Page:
(the author of 'The Complete Guide to Option Pricing Formulas') can be
used for valuation and sensitivity analysis of European spread options
on futures and forward contracts.
Functions included are:
SpreadOption calculates the spread option value, SpreadOptionDelta1 and
SpreadOptionDelta2 calculates the Delta values, SpreadOptionGamma1 and
SpreadOptionGamma2 calculates the Gamma values, SpreadOptionVega1 and
SpreadOptionVega2 calculates the Vega values, SpreadOptionTheta
calculates the Theta value, SpreadOptionRho calculates the Rho values, and
SpreadOptionCor calculates the sensitivity for changes in the
correaltion coeficient,
A call spread option on two futures contracts will at maturity pay
Max[F1-F2-X,0], where F1 is the price of future one at maturity,
and F2 is the price of future two at maturity, X is the strike price.
Similarly the payoff from a put spread option is Max[X-F1+F2,0].
Spread options are popular in many markets, and especially in the
energy markets. At New York Mercantile Exchange spread options are
traded on the spread/difference between heating oil and crude oil, as well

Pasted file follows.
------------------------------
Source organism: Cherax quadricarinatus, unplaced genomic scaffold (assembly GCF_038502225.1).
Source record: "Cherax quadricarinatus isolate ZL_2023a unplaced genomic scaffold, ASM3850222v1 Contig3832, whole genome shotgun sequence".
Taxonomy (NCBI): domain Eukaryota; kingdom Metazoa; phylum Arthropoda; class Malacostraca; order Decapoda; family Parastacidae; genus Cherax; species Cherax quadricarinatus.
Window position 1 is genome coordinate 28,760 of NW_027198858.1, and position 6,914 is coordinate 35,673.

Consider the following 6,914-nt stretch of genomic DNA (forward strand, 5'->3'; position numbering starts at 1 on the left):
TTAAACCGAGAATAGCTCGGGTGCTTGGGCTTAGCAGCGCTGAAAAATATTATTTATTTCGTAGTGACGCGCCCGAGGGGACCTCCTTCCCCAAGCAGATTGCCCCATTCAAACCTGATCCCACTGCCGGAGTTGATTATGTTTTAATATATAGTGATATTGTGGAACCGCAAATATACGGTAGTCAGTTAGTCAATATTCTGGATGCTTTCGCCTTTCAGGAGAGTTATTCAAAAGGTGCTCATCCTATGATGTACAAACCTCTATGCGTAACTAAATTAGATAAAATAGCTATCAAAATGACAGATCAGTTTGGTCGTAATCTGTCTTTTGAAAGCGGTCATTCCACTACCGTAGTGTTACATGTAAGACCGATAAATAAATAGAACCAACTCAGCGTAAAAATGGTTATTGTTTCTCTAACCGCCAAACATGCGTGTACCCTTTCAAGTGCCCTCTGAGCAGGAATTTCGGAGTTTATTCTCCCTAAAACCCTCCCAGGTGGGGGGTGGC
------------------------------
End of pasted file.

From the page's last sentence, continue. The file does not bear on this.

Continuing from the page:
as between gasoline and crude oil. These are better known as crack spread options.
With the deregulation of the electricity/power markets around the world,
hedgers and risk takers are now also doing options on the price difference
between oil and electricity. In the energy market such options
are known as spark spread options.
The valuation formula here assumes a Black-Scholes world, that is the future
price follows a geometric Brownian motion (the future prices are
Log-normal distributed etc.). Since the option is on two future contracts,
that means two correlated geometric Brownian motions.
The implementation is based on the formula published by: Kirk, E. 1995:
'Correlation in the Energy Markets,' in Managing Energy Price Risk. London:
Risk Publications and Enron, 71-78. This is actually an approximation, but
it is very accurate with respect to all practical purposes. More information
on valuation of both European and American style spread options can be found
in: Haug, E. G. 1997: 'The Complete Guide To Option Pricing Formulas,'
McGraw-Hill, New York. "
SpreadOptionDelta1::usage =
"SpreadOptionDelta1[CPFlag, F1, F2, X, T, r, v1, v2, rho] calculates the
delta-one for a European spread option. That is the the change in option
\
value for
a small change in future contract one (F1).
CPFLag=1 for call option, -1 for put option.
A call spread option on two futures contracts will at maturity pay
Max[F1-F2-X,0], where F1 is the price of future one at maturity, and F2 is
the price of future two at maturity, X is the strike price. Similarly the \
payoff from a put spread option is Max[X-F1+F2,0]. T=time to maturity in years,